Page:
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South state agency to ration water to districts
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LOS ANGELES (AP) — Southern California’s Metropolitan Water District is planning to ration imported water that it supplies to more than two dozen agencies and cities, the Los Angeles Times reported.

The MWD, which serves 19 million people, will vote next week on the plan to cut water deliveries and force urban conservation amid the state’s drought, the newspaper reported Monday..

The cuts, which would take effect July 1, were proposed before Gov. Jerry Brown imposed a 25 percent mandatory restriction on urban water use last week, the newspaper reported. But they are expected to spur agencies to curb demand and help meet the governor’s conservation goals.

Local agencies that need more water than the MWD allocation will be required to pay punitive surcharges of up to $2,960 an acre-foot for the extra deliveries.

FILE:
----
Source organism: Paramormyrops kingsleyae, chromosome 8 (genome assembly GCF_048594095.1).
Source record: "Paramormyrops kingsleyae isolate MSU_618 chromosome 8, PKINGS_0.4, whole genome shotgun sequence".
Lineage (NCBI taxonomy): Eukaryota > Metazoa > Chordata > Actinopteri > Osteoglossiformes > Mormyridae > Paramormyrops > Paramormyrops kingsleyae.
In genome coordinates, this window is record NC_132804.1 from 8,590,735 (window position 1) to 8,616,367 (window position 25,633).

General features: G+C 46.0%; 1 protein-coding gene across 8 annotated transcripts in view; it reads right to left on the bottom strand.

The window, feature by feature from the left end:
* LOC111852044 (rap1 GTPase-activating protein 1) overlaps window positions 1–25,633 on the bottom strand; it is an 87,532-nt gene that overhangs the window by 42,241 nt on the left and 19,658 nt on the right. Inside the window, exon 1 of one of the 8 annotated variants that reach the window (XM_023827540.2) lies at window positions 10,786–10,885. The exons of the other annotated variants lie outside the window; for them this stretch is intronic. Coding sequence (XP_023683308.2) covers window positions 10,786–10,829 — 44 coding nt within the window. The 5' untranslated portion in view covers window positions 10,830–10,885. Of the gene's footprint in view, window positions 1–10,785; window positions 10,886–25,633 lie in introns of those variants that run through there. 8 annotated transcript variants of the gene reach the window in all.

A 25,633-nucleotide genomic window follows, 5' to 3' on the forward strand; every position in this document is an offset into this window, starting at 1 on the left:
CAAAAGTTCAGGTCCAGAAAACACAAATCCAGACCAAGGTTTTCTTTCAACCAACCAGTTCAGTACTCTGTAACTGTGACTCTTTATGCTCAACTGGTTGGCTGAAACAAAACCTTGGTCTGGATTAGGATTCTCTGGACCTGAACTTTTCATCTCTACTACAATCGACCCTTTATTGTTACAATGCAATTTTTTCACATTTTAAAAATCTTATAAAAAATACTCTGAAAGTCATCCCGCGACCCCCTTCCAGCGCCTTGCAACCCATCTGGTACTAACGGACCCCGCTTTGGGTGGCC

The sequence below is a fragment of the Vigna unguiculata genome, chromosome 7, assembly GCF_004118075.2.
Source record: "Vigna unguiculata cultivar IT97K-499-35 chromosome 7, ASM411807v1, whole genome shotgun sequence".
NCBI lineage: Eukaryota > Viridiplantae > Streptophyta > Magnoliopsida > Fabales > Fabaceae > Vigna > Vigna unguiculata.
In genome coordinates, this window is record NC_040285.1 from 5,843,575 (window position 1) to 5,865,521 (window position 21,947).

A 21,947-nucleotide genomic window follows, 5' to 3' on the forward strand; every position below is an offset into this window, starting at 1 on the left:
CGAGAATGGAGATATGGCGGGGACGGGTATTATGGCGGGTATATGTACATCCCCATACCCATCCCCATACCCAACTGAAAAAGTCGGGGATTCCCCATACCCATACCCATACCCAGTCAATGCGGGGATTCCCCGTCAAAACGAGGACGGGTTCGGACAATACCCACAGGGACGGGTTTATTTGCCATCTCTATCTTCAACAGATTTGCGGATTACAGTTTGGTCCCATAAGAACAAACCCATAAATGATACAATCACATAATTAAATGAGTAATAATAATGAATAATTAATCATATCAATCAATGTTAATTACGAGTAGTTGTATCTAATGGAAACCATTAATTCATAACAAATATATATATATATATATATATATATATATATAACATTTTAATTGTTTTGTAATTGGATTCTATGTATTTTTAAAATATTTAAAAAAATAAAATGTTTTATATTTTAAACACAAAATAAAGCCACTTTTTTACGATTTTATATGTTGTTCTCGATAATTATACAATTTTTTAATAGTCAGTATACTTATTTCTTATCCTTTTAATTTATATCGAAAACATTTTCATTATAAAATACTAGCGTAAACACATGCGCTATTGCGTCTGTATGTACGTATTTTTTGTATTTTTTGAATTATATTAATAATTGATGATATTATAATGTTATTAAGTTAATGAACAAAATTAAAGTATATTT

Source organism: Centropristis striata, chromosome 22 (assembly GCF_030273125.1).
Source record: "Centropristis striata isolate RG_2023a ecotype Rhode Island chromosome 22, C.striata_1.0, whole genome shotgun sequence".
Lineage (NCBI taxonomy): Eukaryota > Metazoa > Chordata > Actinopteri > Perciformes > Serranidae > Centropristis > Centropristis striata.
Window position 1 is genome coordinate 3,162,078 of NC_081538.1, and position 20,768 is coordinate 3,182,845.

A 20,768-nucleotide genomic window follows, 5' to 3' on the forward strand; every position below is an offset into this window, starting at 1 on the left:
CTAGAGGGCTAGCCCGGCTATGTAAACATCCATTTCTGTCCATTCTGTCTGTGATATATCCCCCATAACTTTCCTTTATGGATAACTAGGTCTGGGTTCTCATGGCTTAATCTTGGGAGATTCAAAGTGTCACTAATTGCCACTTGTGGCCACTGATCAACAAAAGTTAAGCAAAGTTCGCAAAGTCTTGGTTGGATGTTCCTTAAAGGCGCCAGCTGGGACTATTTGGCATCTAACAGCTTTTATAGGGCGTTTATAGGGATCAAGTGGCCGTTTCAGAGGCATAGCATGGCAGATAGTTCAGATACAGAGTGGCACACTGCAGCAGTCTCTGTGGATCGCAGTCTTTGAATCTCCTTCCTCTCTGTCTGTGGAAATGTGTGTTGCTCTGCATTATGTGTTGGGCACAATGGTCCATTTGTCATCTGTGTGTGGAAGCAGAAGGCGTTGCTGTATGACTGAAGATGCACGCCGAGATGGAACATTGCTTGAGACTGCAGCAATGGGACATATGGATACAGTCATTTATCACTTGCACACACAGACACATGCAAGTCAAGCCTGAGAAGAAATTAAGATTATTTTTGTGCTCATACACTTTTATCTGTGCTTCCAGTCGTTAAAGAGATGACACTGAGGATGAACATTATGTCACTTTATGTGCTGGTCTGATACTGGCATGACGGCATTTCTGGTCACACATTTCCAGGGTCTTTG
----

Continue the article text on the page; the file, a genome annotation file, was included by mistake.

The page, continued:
The MWD board of directors, made up of 37 representatives of the agency’s member districts, will decide the extent of the rationing — which could range from 10 to 20 percent, or 200,000 to 400,000 acre-feet less than MWD typically delivers. An acre-foot of water is enough to supply two households for one year.

The MWD said it would post proposed cutback numbers on its website Tuesday.

“We hope to partner with the state to immediately drive down water use throughout our service area,” Randy Record, chairman of the MWD board, said April 1 after the governor’s announcement. “While Southern California has added 5 million people in the past generation and at the same time decreased use of imported water, we realize that this drought requires dramatic action at this time.”

The effects will vary from area to area, the Times reported. Cities that have already been conserving, such as Los Angeles, will probably feel fewer impacts. In areas that have been slow to conserve, water districts will have to strengthen restrictions and boost local rates to avoid financial penalties the MWD will impose on excess demand.

Metropolitan last rationed deliveries in 2009 and 2010, during the previous drought.

The agency is the supplier to 26 districts. It imports water from Northern California and the Colorado River.